Now when it comes to finding large files or folders, nothing can beat an excellent visual treemap. Instead of the usual file/folder data like you see in File Explorer, a graphic visualization tool shows file/folder information using blocks. The larger the square, the bigger the file/folder.

SpaceMonger version 1.4.0

Years ago, I started using a graphic visualization tool when I had a client that all of the desktops began running out of disk space. Using a visualization tool, I found the network deployed anti-virus clients were downloading new virus definitions, but they were not deleting previous versions.

Now there are a couple of different graphic visualization tools out there. I first started using SpaceMonger but have since moved over to SpaceSniffer. It does not require any installation (unzip and go) and is entirely free (but donations are recommended).

SpaceSniffer Version 1.2.0.2

Now right out-of-the-box SpaceSniffer can be a bit overwhelming with all of the information it provides. But with a couple of changes to the configuration, SpaceSniffer can open up just the way you like.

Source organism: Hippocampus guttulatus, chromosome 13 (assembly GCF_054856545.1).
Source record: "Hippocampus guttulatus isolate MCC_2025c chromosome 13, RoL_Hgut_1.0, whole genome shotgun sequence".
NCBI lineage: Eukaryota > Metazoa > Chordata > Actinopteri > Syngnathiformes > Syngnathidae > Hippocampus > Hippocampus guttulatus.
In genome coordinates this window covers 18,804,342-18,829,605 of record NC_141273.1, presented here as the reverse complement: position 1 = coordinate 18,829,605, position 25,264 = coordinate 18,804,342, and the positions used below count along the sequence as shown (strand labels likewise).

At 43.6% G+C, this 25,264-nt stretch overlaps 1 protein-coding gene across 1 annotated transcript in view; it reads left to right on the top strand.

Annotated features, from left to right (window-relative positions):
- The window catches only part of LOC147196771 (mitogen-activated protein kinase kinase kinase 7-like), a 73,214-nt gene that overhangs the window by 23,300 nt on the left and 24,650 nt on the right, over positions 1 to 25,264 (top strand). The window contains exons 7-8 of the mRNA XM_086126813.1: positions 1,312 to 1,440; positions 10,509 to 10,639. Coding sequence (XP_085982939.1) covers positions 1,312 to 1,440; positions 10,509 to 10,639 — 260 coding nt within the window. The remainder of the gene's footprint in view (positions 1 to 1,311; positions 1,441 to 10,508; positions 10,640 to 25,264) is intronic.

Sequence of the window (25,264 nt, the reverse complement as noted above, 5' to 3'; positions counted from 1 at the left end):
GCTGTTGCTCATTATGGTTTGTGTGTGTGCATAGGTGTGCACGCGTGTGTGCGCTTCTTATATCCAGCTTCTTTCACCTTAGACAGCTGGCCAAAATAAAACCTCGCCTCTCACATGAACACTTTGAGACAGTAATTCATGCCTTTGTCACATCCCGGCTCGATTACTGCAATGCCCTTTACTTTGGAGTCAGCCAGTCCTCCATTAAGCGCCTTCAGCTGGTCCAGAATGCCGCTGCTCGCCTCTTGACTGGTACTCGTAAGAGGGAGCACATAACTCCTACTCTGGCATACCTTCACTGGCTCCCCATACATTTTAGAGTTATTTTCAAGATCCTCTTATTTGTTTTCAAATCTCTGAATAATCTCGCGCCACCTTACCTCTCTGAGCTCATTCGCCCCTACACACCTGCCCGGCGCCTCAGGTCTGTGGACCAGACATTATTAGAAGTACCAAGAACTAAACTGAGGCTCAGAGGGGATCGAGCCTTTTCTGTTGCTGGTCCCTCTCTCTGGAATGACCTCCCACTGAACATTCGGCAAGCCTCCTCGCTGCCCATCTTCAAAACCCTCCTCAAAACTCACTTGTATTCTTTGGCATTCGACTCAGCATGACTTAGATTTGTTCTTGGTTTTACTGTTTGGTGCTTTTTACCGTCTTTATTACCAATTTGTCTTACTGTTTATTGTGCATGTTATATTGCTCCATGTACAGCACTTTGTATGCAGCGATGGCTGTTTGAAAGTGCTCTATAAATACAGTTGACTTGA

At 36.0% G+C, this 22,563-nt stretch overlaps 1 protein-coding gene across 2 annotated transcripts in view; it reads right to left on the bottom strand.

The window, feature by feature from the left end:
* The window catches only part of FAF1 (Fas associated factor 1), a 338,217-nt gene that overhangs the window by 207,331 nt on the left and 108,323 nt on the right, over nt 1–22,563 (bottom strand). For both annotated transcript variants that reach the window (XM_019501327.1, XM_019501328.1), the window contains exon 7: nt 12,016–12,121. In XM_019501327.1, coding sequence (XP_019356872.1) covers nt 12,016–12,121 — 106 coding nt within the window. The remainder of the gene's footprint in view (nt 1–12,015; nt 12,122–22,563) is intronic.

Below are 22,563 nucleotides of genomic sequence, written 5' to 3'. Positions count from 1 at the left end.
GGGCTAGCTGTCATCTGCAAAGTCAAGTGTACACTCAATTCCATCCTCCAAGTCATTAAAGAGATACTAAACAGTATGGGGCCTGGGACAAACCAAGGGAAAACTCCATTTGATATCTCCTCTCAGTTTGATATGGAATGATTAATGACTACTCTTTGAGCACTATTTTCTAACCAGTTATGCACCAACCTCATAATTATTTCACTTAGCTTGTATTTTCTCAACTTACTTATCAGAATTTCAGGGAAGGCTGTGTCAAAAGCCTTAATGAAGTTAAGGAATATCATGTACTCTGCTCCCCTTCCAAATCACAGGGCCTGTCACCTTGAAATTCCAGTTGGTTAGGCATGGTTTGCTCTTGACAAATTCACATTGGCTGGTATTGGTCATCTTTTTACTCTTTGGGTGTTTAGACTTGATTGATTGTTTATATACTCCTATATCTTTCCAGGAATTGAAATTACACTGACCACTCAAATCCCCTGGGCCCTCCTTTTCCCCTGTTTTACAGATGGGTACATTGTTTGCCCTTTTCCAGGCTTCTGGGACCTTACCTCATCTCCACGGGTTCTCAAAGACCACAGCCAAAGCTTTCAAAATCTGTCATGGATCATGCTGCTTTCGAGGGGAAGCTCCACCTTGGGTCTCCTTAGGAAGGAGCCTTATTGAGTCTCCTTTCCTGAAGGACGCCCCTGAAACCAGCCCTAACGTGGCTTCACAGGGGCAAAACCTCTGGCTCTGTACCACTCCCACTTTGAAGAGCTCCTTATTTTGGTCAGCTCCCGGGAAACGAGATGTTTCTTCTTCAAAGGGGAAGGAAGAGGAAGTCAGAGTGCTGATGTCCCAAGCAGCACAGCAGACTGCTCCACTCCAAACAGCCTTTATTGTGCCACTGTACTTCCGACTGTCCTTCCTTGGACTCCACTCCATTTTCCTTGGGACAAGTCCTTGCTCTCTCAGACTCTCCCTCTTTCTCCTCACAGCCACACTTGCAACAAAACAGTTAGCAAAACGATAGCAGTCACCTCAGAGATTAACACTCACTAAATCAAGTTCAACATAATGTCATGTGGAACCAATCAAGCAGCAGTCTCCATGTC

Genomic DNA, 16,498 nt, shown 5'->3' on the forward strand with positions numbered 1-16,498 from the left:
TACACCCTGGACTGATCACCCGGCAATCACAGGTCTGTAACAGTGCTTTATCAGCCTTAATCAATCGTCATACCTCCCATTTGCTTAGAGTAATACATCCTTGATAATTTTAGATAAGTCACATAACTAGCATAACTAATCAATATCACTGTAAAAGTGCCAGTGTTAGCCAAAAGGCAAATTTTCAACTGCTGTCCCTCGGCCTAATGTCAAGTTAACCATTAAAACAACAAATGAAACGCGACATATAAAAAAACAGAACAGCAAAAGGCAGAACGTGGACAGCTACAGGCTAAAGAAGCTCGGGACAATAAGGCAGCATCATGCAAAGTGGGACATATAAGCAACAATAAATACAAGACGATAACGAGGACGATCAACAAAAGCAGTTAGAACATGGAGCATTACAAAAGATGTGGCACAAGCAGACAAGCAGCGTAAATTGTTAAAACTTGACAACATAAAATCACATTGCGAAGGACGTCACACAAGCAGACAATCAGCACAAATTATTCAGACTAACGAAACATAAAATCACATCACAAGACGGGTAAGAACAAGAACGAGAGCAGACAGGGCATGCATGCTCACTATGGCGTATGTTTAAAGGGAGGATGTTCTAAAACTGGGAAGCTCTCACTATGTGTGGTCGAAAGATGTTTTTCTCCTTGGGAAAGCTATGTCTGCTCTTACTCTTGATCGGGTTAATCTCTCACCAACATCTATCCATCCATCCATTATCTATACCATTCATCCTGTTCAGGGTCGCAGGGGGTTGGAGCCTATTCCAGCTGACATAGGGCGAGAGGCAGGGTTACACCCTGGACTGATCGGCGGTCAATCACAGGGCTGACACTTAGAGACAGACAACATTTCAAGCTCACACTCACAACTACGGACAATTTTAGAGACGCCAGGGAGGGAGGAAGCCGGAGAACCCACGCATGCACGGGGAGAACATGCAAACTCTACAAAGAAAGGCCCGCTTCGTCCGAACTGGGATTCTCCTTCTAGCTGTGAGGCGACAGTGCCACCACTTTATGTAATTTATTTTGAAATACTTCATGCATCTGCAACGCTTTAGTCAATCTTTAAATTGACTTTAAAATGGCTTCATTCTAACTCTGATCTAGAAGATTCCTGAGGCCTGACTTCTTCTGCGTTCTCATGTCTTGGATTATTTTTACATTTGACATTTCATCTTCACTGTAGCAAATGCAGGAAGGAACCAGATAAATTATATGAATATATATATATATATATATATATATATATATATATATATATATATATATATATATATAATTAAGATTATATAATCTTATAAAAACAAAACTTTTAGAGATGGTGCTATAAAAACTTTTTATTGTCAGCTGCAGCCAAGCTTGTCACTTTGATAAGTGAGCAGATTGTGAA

Now be careful not to go crazy and start deleting folders/files in the Windows folder. I know that it is one of the largest folders on the C: drive, but resist the urge to delete anything inside of the Windows folder. I would focus on the size of the user(s) folders/files. For more information on SpaceSniffer and how to use it, follow the link below.

SpaceSniffer, find lost disk space the easy way

Track free space on your computer with SpaceMonger

One of the software tools I use quite often client systems is SpaceMonger. SpaceMonger is a tool for keeping track of the free space on your computer. It shows graphically the size of each folder and file on your computer.

SpaceMonger

Each file or folder on a given drive is displayed in a box in the main window whose size is a relative comparison to all the other files in your system. So, for example, if the "Windows" box takes up 90% of the screen, the "C:\Windows" folder and all its sub-folders and files are taking up 90% of your "C:" drive.

SpaceMonger runs on Windows XP, Vista and Windows 7 RC1.

Click here to download the latest version